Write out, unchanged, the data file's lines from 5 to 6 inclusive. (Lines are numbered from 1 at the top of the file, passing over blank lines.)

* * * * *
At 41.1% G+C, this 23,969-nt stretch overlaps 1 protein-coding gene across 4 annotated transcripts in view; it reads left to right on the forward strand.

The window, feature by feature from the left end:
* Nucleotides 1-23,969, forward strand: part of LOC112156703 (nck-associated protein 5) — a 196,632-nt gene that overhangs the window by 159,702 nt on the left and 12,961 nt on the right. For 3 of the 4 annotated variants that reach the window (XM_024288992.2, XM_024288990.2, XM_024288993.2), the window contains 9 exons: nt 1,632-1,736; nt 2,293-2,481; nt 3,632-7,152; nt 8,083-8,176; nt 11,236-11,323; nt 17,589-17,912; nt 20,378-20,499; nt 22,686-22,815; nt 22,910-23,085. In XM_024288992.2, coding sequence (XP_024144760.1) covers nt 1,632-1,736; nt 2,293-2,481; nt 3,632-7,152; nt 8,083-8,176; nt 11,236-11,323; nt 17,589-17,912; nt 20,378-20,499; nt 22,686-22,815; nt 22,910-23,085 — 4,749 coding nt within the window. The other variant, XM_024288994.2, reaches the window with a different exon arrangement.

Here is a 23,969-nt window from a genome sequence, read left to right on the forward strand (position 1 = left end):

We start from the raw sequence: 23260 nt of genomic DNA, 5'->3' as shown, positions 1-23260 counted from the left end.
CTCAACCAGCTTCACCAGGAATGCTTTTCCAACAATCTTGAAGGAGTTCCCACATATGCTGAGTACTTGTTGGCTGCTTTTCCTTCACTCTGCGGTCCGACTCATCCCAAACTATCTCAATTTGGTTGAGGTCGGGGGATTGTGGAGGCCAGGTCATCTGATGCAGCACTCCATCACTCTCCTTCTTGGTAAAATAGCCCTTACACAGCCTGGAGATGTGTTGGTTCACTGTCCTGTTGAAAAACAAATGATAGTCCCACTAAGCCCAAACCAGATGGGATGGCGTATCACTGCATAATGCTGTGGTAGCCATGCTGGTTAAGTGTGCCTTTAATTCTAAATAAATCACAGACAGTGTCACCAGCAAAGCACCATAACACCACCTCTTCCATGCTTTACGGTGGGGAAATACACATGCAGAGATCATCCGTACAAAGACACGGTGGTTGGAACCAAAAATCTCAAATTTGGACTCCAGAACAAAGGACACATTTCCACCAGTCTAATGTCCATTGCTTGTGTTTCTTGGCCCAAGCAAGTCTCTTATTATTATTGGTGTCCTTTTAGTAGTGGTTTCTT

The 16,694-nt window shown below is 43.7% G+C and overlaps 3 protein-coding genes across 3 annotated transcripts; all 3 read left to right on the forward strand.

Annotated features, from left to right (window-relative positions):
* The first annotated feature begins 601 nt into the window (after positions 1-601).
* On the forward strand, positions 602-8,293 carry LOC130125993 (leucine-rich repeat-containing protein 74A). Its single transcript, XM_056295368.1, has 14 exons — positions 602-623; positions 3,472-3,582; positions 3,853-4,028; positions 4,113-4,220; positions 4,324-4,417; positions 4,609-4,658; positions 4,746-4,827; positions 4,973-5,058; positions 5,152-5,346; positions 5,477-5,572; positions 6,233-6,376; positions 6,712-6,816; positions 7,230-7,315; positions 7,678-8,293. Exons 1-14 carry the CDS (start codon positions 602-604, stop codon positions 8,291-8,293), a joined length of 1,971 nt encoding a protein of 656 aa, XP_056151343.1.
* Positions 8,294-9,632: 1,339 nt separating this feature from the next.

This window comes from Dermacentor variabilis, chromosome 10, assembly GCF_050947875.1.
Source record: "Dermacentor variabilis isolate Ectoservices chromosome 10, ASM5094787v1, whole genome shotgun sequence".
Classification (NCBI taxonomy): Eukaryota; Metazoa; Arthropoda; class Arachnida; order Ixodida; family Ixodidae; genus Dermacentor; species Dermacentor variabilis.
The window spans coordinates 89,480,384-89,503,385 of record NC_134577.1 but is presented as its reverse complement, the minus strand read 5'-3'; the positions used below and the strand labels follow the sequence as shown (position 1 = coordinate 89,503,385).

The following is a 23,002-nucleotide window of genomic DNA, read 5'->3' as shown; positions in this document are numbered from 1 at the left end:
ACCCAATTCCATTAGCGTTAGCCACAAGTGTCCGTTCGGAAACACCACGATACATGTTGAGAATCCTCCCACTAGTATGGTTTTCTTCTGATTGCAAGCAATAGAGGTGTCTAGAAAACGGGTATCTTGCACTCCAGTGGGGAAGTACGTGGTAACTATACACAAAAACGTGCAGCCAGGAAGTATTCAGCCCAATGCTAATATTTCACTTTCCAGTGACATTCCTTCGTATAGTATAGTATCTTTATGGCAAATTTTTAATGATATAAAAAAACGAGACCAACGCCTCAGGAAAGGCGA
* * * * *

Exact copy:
We start from the raw sequence: 23260 nt of genomic DNA, 5'->3' as shown, positions 1-23260 counted from the left end.
CTCAACCAGCTTCACCAGGAATGCTTTTCCAACAATCTTGAAGGAGTTCCCACATATGCTGAGTACTTGTTGGCTGCTTTTCCTTCACTCTGCGGTCCGACTCATCCCAAACTATCTCAATTTGGTTGAGGTCGGGGGATTGTGGAGGCCAGGTCATCTGATGCAGCACTCCATCACTCTCCTTCTTGGTAAAATAGCCCTTACACAGCCTGGAGATGTGTTGGTTCACTGTCCTGTTGAAAAACAAATGATAGTCCCACTAAGCCCAAACCAGATGGGATGGCGTATCACTGCATAATGCTGTGGTAGCCATGCTGGTTAAGTGTGCCTTTAATTCTAAATAAATCACAGACAGTGTCACCAGCAAAGCACCATAACACCACCTCTTCCATGCTTTACGGTGGGGAAATACACATGCAGAGATCATCCGTACAAAGACACGGTGGTTGGAACCAAAAATCTCAAATTTGGACTCCAGAACAAAGGACACATTTCCACCAGTCTAATGTCCATTGCTTGTGTTTCTTGGCCCAAGCAAGTCTCTTATTATTATTGGTGTCCTTTTAGTAGTGGTTTCTT